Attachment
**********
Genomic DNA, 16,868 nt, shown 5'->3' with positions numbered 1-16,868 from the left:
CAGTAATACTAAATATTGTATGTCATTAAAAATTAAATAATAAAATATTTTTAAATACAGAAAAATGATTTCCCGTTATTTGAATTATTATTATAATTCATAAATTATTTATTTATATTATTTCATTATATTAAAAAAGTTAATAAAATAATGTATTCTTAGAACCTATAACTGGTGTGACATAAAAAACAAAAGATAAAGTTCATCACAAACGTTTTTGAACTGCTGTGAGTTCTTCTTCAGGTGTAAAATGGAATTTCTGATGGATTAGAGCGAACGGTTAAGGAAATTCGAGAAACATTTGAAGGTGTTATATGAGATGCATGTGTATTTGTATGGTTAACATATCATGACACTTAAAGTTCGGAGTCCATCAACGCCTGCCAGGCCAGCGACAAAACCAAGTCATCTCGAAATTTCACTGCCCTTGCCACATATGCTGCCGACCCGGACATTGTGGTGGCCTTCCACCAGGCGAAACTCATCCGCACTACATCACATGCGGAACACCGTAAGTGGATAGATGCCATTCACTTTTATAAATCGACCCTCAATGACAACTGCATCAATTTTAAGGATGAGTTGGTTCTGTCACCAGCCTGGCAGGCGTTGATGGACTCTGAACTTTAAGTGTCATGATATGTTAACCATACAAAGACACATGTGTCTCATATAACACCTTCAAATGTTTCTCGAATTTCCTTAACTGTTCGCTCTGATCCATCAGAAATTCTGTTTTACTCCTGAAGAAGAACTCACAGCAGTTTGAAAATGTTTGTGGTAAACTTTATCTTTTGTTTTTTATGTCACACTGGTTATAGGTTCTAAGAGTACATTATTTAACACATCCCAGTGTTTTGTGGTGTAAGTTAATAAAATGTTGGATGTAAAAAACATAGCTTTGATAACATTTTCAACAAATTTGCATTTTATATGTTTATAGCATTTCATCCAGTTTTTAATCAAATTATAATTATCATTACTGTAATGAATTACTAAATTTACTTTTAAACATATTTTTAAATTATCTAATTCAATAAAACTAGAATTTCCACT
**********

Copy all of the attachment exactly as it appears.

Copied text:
Genomic DNA, 16,868 nt, shown 5'->3' with positions numbered 1-16,868 from the left:
CAGTAATACTAAATATTGTATGTCATTAAAAATTAAATAATAAAATATTTTTAAATACAGAAAAATGATTTCCCGTTATTTGAATTATTATTATAATTCATAAATTATTTATTTATATTATTTCATTATATTAAAAAAGTTAATAAAATAATGTATTCTTAGAACCTATAACTGGTGTGACATAAAAAACAAAAGATAAAGTTCATCACAAACGTTTTTGAACTGCTGTGAGTTCTTCTTCAGGTGTAAAATGGAATTTCTGATGGATTAGAGCGAACGGTTAAGGAAATTCGAGAAACATTTGAAGGTGTTATATGAGATGCATGTGTATTTGTATGGTTAACATATCATGACACTTAAAGTTCGGAGTCCATCAACGCCTGCCAGGCCAGCGACAAAACCAAGTCATCTCGAAATTTCACTGCCCTTGCCACATATGCTGCCGACCCGGACATTGTGGTGGCCTTCCACCAGGCGAAACTCATCCGCACTACATCACATGCGGAACACCGTAAGTGGATAGATGCCATTCACTTTTATAAATCGACCCTCAATGACAACTGCATCAATTTTAAGGATGAGTTGGTTCTGTCACCAGCCTGGCAGGCGTTGATGGACTCTGAACTTTAAGTGTCATGATATGTTAACCATACAAAGACACATGTGTCTCATATAACACCTTCAAATGTTTCTCGAATTTCCTTAACTGTTCGCTCTGATCCATCAGAAATTCTGTTTTACTCCTGAAGAAGAACTCACAGCAGTTTGAAAATGTTTGTGGTAAACTTTATCTTTTGTTTTTTATGTCACACTGGTTATAGGTTCTAAGAGTACATTATTTAACACATCCCAGTGTTTTGTGGTGTAAGTTAATAAAATGTTGGATGTAAAAAACATAGCTTTGATAACATTTTCAACAAATTTGCATTTTATATGTTTATAGCATTTCATCCAGTTTTTAATCAAATTATAATTATCATTACTGTAATGAATTACTAAATTTACTTTTAAACATATTTTTAAATTATCTAATTCAATAAAACTAGAATTTCCACT